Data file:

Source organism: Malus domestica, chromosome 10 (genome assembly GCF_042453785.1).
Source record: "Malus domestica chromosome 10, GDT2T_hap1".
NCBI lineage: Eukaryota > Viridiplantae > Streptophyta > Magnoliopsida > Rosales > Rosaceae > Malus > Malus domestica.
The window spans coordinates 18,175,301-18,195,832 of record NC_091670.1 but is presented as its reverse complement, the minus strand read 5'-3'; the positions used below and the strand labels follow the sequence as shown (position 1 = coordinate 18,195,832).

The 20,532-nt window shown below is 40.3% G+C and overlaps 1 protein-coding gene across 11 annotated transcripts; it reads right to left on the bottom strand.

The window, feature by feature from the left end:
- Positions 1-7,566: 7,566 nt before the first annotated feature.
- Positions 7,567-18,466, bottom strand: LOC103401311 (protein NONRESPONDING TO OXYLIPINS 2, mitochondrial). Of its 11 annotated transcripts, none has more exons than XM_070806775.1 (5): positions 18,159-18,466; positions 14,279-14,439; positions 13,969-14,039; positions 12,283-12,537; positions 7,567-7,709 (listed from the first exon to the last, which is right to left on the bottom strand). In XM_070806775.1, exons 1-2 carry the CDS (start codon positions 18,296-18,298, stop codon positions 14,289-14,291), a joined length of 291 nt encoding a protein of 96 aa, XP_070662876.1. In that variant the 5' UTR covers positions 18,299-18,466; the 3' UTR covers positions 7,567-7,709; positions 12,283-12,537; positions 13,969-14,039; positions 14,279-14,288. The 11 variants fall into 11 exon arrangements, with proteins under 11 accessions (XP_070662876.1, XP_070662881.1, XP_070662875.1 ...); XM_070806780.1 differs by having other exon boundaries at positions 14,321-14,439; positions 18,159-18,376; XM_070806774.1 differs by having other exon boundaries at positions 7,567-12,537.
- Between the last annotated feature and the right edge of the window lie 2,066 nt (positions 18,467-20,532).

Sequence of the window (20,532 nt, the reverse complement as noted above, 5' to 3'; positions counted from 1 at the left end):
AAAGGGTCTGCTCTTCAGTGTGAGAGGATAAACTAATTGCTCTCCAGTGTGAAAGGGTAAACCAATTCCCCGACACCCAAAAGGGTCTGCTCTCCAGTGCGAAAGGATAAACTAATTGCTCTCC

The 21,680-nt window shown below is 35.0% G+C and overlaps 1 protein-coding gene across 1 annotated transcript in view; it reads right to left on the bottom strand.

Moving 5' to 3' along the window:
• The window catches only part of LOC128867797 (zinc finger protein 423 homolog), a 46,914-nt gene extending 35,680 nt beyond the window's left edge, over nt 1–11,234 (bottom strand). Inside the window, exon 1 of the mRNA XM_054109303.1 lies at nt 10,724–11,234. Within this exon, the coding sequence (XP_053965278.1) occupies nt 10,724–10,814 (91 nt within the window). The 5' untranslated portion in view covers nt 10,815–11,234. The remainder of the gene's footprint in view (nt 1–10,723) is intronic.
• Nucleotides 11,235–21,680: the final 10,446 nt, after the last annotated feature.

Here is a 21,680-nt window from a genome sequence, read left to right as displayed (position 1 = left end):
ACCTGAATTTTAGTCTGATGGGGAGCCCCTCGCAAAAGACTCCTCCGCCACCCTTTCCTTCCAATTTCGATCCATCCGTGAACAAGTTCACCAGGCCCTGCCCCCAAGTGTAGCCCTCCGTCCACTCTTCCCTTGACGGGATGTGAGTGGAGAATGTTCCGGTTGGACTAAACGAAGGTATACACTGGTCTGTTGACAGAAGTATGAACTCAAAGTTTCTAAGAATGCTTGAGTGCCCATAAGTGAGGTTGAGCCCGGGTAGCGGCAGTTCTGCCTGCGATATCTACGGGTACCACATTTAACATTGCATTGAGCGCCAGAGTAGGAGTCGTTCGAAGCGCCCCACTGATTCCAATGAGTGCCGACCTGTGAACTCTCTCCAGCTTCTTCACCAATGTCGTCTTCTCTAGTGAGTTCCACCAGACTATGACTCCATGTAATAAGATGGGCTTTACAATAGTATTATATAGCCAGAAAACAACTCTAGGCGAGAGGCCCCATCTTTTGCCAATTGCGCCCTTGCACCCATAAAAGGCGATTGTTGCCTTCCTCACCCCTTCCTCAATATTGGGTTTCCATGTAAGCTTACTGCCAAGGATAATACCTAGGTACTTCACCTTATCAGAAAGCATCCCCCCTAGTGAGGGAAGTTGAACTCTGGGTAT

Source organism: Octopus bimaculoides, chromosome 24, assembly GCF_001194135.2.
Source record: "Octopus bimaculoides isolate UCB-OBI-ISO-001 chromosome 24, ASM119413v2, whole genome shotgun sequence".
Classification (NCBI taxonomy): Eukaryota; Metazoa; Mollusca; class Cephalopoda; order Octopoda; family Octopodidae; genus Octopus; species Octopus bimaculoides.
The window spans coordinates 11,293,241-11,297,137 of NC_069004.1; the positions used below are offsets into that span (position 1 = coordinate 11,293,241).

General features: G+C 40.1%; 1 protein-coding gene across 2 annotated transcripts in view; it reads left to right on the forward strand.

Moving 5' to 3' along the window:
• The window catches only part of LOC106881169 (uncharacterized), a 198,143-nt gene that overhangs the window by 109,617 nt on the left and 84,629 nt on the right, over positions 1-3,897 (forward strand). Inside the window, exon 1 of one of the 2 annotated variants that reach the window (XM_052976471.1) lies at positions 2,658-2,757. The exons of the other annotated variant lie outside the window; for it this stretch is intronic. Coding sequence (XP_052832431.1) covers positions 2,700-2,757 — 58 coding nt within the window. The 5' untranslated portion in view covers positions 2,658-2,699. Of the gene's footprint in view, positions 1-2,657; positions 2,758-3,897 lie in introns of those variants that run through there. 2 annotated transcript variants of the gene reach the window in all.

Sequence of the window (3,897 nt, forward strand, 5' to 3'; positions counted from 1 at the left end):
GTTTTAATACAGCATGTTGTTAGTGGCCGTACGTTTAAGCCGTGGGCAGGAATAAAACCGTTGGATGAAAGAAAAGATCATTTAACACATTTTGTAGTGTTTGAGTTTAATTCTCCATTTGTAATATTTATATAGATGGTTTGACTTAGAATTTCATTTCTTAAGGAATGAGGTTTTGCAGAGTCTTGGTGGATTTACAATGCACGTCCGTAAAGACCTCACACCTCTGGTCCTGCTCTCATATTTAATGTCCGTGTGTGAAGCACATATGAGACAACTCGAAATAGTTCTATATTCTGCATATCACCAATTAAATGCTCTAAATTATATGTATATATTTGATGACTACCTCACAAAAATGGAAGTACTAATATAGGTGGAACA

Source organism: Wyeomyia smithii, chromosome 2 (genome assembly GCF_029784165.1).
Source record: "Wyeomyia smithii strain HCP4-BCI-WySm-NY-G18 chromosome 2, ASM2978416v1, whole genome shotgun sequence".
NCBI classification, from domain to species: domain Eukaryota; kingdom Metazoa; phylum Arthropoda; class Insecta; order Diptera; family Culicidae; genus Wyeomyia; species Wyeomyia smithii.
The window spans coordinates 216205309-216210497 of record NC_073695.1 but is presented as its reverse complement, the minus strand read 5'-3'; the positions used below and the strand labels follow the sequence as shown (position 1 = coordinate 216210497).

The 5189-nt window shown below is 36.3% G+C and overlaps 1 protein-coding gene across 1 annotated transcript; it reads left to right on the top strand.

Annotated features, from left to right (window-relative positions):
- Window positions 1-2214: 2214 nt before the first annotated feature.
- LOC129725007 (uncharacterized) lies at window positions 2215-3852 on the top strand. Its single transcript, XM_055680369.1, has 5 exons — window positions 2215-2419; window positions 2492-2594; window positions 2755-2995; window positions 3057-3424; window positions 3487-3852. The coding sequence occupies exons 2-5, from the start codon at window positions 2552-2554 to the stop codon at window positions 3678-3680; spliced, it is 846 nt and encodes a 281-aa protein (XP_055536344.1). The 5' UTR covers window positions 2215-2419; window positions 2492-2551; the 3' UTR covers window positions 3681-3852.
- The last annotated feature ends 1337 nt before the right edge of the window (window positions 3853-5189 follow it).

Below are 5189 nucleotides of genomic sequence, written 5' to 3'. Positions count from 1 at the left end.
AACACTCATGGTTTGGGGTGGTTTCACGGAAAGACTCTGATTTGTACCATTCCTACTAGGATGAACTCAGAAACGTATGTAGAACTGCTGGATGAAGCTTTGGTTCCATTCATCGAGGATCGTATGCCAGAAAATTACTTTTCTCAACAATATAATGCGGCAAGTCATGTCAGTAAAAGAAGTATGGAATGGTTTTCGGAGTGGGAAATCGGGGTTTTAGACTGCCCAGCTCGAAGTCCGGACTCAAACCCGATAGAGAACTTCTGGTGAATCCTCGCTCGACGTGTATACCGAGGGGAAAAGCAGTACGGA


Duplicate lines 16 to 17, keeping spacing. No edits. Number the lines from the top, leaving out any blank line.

Here is a 21,680-nt window from a genome sequence, read left to right as displayed (position 1 = left end):
ACCTGAATTTTAGTCTGATGGGGAGCCCCTCGCAAAAGACTCCTCCGCCACCCTTTCCTTCCAATTTCGATCCATCCGTGAACAAGTTCACCAGGCCCTGCCCCCAAGTGTAGCCCTCCGTCCACTCTTCCCTTGACGGGATGTGAGTGGAGAATGTTCCGGTTGGACTAAACGAAGGTATACACTGGTCTGTTGACAGAAGTATGAACTCAAAGTTTCTAAGAATGCTTGAGTGCCCATAAGTGAGGTTGAGCCCGGGTAGCGGCAGTTCTGCCTGCGATATCTACGGGTACCACATTTAACATTGCATTGAGCGCCAGAGTAGGAGTCGTTCGAAGCGCCCCACTGATTCCAATGAGTGCCGACCTGTGAACTCTCTCCAGCTTCTTCACCAATGTCGTCTTCTCTAGTGAGTTCCACCAGACTATGACTCCATGTAATAAGATGGGCTTTACAATAGTATTATATAGCCAGAAAACAACTCTAGGCGAGAGGCCCCATCTTTTGCCAATTGCGCCCTTGCACCCATAAAAGGCGATTGTTGCCTTCCTCACCCCTTCCTCAATATTGGGTTTCCATGTAAGCTTACTGCCAAGGATAATACCTAGGTACTTCACCTTATCAGAAAGCATCCCCCCTAGTGAGGGAAGTTGAACTCTGGGTAT